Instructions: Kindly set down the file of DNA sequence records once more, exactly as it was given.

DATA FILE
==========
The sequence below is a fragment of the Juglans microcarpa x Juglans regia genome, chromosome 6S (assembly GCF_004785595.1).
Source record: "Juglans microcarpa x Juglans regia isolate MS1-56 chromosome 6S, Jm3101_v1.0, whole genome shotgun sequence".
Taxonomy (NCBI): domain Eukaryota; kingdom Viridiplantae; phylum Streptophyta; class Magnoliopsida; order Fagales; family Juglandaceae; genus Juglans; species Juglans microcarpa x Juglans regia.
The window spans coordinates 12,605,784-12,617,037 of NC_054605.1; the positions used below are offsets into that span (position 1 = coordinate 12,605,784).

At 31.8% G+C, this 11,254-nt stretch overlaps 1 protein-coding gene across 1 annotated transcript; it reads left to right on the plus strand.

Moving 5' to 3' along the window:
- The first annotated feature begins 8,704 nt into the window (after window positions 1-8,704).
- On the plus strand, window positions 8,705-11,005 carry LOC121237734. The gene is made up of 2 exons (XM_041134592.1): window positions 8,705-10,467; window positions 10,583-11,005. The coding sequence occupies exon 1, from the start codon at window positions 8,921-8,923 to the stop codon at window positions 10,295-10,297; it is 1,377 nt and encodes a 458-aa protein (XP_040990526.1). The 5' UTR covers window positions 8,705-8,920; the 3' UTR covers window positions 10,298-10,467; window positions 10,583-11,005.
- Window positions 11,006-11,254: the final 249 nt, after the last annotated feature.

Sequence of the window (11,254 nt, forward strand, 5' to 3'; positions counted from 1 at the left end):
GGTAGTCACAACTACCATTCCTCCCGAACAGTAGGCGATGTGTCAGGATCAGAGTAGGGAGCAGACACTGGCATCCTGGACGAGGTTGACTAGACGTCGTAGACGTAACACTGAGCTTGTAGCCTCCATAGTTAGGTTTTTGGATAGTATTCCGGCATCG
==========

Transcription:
The sequence below is a fragment of the Juglans microcarpa x Juglans regia genome, chromosome 6S (assembly GCF_004785595.1).
Source record: "Juglans microcarpa x Juglans regia isolate MS1-56 chromosome 6S, Jm3101_v1.0, whole genome shotgun sequence".
Taxonomy (NCBI): domain Eukaryota; kingdom Viridiplantae; phylum Streptophyta; class Magnoliopsida; order Fagales; family Juglandaceae; genus Juglans; species Juglans microcarpa x Juglans regia.
The window spans coordinates 12,605,784-12,617,037 of NC_054605.1; the positions used below are offsets into that span (position 1 = coordinate 12,605,784).

At 31.8% G+C, this 11,254-nt stretch overlaps 1 protein-coding gene across 1 annotated transcript; it reads left to right on the plus strand.

Moving 5' to 3' along the window:
- The first annotated feature begins 8,704 nt into the window (after window positions 1-8,704).
- On the plus strand, window positions 8,705-11,005 carry LOC121237734. The gene is made up of 2 exons (XM_041134592.1): window positions 8,705-10,467; window positions 10,583-11,005. The coding sequence occupies exon 1, from the start codon at window positions 8,921-8,923 to the stop codon at window positions 10,295-10,297; it is 1,377 nt and encodes a 458-aa protein (XP_040990526.1). The 5' UTR covers window positions 8,705-8,920; the 3' UTR covers window positions 10,298-10,467; window positions 10,583-11,005.
- Window positions 11,006-11,254: the final 249 nt, after the last annotated feature.

Sequence of the window (11,254 nt, forward strand, 5' to 3'; positions counted from 1 at the left end):
GGTAGTCACAACTACCATTCCTCCCGAACAGTAGGCGATGTGTCAGGATCAGAGTAGGGAGCAGACACTGGCATCCTGGACGAGGTTGACTAGACGTCGTAGACGTAACACTGAGCTTGTAGCCTCCATAGTTAGGTTTTTGGATAGTATTCCGGCATCG